During a Chicago Bears debut on Sept. 9 that included a first-half Pick 6, linebacker Khalil Mack’s star began to rise, in real time, as couch-bound fans poured into online apparel retailer Fanatics Inc.
Within an hour after the end of the first half, Khalil Mack merchandise had more sales than the next highest player — Tom Brady — had all day. More than 70% of the Mack sales came from mobile devices.
Fanatics Chief Technology and Product Officer Matt Madrigal, who oversees the technology platform underpinning the company’s portfolio of more than 300 online and offline sites, said he was surprised to see a surge in traffic from the Bears team store, one of the many avenues through which fans can purchase gear.
But the company, whose technology drives the merchandise websites for the NFL, MLB, MLS, NBA, NHL and Nascar, as well as more than 200 college and professional sports teams, was ready. For the last several years, Fanatics has been developing a home-grown cloud platform designed to handle the sometimes predictable, sometimes surprising online traffic spikes associated with fans seeking out their favorite team’s merchandise.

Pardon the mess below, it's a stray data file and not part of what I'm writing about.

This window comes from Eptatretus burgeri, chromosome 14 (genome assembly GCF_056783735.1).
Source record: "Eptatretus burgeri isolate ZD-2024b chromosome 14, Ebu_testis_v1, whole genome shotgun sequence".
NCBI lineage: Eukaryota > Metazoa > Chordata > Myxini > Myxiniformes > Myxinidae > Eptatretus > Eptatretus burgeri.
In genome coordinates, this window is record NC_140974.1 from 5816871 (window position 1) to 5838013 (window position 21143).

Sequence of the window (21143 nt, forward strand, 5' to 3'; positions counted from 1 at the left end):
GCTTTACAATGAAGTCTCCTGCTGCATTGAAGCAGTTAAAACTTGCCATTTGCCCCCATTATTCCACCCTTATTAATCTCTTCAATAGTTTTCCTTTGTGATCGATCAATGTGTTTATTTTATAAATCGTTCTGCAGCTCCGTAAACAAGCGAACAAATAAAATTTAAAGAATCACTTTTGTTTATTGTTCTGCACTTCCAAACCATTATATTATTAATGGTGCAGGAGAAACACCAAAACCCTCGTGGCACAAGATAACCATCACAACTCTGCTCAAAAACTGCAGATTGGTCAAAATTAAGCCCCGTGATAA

The platform, rolled out in stages since 2016, represents a shift from a single, shared code base to distributed microservices, in which software applications are deployed as a set of independent, reusable services. Using a mix of open source technologies, including the node.js and React frameworks for application development, as well as cloud infrastructure from Amazon.com Inc.’s Amazon Web Services, the platform can use tools such as auto-scaling groups, which automatically spins up more infrastructure if traffic exceeds expectations, as it did in the Khalil Mack scenario. Read More